At Groundswell Center, our mission requires delving into the intersections of sustainable farming, justice and equity. We’re constantly exploring our role in this work, both as an organization and also individuals. The upcoming holiday centers on giving thanks, on gratitude, on abundant harvest – such a beautiful tradition. Yet, the holiday is also built upon the deaths of as many as 30 million native people and the appropriation of native foods (Nearly 70 percent of all crops grown today were originally cultivated by Native American peoples).
As we approach Thanksgiving, the question arises – Do we celebrate? Do we atone?
Perhaps we start by honoring the land we live on. The land here in the Central New York was owned, cultivated and loved by the Haudenosaunee Confederacy, the Six nations of Cayuga, Mohawk, Oneida, Onondaga, Tuscarora and Seneca. When the Europeans arrived in the 1600’s, the Iroquois people gave freely; caring for the colonizers and sharing their crops. And yet, theirs is an ongoing history of resistance in light of centuries of genocide and oppression that is still present today.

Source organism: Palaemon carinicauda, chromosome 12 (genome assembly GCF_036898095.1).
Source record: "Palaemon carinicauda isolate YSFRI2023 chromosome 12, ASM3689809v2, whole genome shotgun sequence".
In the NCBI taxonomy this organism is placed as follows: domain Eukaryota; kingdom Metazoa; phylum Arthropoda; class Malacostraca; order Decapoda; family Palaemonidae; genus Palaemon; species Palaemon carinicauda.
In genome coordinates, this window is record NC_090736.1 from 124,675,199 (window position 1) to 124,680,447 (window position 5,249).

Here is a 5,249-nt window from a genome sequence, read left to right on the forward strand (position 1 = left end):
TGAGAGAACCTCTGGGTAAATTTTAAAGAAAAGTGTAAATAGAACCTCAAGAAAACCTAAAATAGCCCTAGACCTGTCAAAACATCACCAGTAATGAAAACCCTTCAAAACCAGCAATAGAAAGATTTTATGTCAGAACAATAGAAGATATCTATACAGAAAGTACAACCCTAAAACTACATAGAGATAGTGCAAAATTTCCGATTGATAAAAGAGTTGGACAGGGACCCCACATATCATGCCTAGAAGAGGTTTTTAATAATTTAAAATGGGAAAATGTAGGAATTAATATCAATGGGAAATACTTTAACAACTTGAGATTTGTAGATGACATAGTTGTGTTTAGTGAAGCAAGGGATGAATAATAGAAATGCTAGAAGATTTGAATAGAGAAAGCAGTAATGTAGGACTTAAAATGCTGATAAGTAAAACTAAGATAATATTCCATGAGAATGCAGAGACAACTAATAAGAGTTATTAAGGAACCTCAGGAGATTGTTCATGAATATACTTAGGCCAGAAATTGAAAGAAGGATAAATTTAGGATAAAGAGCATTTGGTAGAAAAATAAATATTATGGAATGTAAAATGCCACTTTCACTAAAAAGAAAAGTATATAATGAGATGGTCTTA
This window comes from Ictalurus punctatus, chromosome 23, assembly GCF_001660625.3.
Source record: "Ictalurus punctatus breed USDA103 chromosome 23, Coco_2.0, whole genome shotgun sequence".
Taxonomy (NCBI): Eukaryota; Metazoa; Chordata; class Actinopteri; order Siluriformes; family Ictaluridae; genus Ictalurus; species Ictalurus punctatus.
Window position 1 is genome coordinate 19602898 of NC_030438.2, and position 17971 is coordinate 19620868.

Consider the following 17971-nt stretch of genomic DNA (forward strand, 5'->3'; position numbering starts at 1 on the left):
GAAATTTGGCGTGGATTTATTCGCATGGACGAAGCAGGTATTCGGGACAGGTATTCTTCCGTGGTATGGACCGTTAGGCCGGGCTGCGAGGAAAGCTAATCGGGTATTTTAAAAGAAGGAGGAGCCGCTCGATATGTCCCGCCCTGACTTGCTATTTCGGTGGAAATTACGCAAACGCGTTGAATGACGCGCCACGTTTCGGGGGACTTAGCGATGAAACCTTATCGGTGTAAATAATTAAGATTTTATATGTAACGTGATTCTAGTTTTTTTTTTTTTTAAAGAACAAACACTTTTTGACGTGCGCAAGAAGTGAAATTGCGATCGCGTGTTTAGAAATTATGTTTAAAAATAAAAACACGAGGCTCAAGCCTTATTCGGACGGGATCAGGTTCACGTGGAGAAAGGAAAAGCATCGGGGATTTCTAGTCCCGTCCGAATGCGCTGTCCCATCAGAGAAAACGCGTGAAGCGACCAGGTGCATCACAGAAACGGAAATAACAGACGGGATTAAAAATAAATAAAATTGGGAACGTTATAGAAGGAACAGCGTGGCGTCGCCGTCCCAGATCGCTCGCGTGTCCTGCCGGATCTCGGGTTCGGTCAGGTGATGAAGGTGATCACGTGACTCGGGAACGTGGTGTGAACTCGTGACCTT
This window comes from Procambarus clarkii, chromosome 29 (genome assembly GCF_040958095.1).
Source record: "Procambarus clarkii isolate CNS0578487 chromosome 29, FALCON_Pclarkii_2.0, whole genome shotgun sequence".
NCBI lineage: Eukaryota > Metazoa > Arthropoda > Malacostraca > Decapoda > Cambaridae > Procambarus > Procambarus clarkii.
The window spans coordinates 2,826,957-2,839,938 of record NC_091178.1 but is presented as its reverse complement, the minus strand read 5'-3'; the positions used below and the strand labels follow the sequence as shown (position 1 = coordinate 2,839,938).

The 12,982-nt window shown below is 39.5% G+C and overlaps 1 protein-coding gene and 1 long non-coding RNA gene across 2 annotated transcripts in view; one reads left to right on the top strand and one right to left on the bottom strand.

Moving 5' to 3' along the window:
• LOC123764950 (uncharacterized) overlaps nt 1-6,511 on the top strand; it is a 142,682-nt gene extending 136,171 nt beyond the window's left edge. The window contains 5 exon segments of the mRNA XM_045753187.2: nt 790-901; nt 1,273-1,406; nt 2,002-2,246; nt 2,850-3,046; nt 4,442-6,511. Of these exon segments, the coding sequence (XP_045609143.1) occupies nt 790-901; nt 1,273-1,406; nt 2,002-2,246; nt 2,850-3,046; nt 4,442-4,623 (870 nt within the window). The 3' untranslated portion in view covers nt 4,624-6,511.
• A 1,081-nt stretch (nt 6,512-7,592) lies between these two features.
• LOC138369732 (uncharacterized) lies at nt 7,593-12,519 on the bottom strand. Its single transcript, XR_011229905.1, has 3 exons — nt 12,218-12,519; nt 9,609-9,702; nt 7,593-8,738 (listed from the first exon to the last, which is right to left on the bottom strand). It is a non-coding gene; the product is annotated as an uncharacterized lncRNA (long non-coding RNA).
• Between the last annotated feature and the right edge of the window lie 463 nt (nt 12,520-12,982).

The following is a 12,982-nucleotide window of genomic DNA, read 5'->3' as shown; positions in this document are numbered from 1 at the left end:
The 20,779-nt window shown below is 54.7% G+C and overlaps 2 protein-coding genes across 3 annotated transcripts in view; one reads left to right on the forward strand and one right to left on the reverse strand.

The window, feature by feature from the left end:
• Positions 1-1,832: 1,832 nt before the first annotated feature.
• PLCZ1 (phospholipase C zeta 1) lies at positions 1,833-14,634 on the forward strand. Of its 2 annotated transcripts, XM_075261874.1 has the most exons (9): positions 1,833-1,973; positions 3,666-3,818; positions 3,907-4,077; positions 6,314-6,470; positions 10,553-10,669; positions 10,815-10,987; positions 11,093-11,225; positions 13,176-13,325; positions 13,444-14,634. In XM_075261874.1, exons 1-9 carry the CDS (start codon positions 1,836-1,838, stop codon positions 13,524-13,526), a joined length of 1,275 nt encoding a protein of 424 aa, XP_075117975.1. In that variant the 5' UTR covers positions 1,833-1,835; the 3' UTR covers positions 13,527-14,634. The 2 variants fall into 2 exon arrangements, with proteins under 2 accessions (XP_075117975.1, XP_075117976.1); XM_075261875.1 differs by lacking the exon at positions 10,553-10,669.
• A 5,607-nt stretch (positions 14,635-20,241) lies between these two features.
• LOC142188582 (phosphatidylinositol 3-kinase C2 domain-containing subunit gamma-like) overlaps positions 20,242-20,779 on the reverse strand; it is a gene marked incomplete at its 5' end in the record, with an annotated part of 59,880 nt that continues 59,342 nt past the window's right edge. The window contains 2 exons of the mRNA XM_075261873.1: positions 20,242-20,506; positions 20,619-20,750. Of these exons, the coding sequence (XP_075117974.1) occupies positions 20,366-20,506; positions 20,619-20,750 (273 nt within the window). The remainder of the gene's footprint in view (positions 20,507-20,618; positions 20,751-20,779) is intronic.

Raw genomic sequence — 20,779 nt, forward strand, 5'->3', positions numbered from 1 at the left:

Can we honor this at our Thanksgiving tables?
The Haudenosaunee Thanksgiving Address thanks the natural world and each life-sustaining force within it. Thanks is given by teaching “mutual respect, conservation, love, generosity, and the responsibility to understand that what is done to one part of the Web of Life, we do to ourselves.”
Can you apply one of these teachings to the actions of your week?
Joanna Macy is quoted saying “until we can grieve for our planet we cannot love it—grieving is a sign of spiritual health. But it is not enough to weep for our lost landscapes; we have to put our hands in the earth to make ourselves whole again. Even a wounded world is feeding us. Even a wounded world holds us, giving us moments of wonder and joy. I choose joy over despair.” (a quote from Braiding Sweetgrass)
May your Thanksgiving be abundant and joyful, and may we fully honor the history of this land and all that it teaches us.